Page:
In an attempt to crack down on homebuilt guns, the bill would prohibit the possession or sale of any unserialized firearm, defined liberally to include parts like frames, receivers, and even barrels, as well as non-lethal options like stun guns. It also bans possession of unserialized magazines even though magazines are not sold with serial numbers.
It mandates that any gun owner wishing to make a firearm or magazine obtain a unique serial number for each before final assembly. Then, within seven days of completing the firearm or ammunition feeding device, the gun owner would be required to register it with the state department of public safety.
New Registration Requirements
The bill would require the registration of any firearm or “feeding device” with the state Department of Criminal Justice Information Services, which would be tasked with documenting the name, address, and contact information of the registrant; license or permit type, number, and expiration date for registrant; manufacturer, make, model, caliber, and serial number of each firearm or feeding device; date each was acquired; name and address of source from which each was obtained, including the name and address of the prior owner if there was one; and a statement signed by the registrant under the penalty of perjury that they are properly licensed and not otherwise prohibited from owning a firearm.
It also requires notification of any “additive manufacturing.”
“Smart Gun” Mandates
The text of section 61 of the bill appears to mandate smart guns as the only viable option for sale once they become available. It says any gun that doesn’t have “mechanical locks or devices designed to recognize and authorize, or otherwise allow the firearm to be discharged only by its owner or authorized user, by solenoid use-limitation devices, key activated or combination trigger or handle locks, radio frequency tags, automated fingerprint identification systems or voice recognition, provided, that such device is commercially available, shall be defective…”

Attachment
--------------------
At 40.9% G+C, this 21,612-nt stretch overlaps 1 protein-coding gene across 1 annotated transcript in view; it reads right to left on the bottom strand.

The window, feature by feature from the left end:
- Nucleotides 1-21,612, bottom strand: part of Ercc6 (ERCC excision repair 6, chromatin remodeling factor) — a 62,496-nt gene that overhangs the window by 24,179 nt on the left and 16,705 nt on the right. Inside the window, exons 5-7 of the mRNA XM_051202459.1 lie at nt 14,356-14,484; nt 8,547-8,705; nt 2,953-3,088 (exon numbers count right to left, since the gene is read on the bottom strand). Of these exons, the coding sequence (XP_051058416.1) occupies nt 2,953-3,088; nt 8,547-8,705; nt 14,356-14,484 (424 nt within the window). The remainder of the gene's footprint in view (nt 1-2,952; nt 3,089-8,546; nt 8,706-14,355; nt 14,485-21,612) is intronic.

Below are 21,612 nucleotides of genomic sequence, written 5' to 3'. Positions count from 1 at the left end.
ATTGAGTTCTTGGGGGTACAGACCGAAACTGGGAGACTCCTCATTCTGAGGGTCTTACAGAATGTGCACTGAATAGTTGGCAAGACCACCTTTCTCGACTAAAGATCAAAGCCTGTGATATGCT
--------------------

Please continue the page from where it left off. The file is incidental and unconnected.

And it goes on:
It further stipulates that any entity that sells a non-smart gun once the state decides they are “commercially available” is liable for any death or personal injury caused by the firearm. Although, it also exempts law enforcement and the military.
The bill requires that all firearms—including gun parts, stun guns, and chemical sprays like mace—be “secured in a locked container” when not in use.
It defines safe storage as a container that “must be capable of being unlocked only by means of a key, combination or similar means and it must be able to deter all but the most persistent from gaining access.” A locked storage room would not qualify, and gun dealers would be required to follow the requirements as well.
It also requires that all firearms be unloaded and in a locked container during transportation.
Changes to Permit-to-Purchase procedures
The bill modifies the state’s existing Firearms Identification Card (FID)—which currently is required to purchase, possess, and transport “non-large-capacity” rifles, shotguns, and ammunition—into a “long gun permit” designed for the purchase and possession of “common long guns,” defined as non-large-capacity rifles and shotguns that are not semi-automatic. Any resident 18 years and older, or any resident aged 15-17 with the permission of a parent, may apply for the long gun permit.
The change makes it so that only residents in possession of a license to carry, which are limited to those 21 and older, may purchase semi-automatic long guns in addition to handguns. As such, the permitting change is a de facto ban on semi-automatic gun ownership for those younger than 21.
The bill’s new restrictions and mandates extend further and include dozens of new bureaucratic requirements for government agencies tracking firearms data, new requirements for gun retailers, and new obligations for recognized firearms trainers.
In sum, while the bill incorporates many of the same carry restrictions passed in other states looking to rebel against the Supreme Court, its scope goes far beyond the other Bruen response bills conjured thus far. If it passes, expect to see this bill tied up in court for the foreseeable future, where many of its provisions will likely fare poorly under the Bruen test its proponents are looking to buck.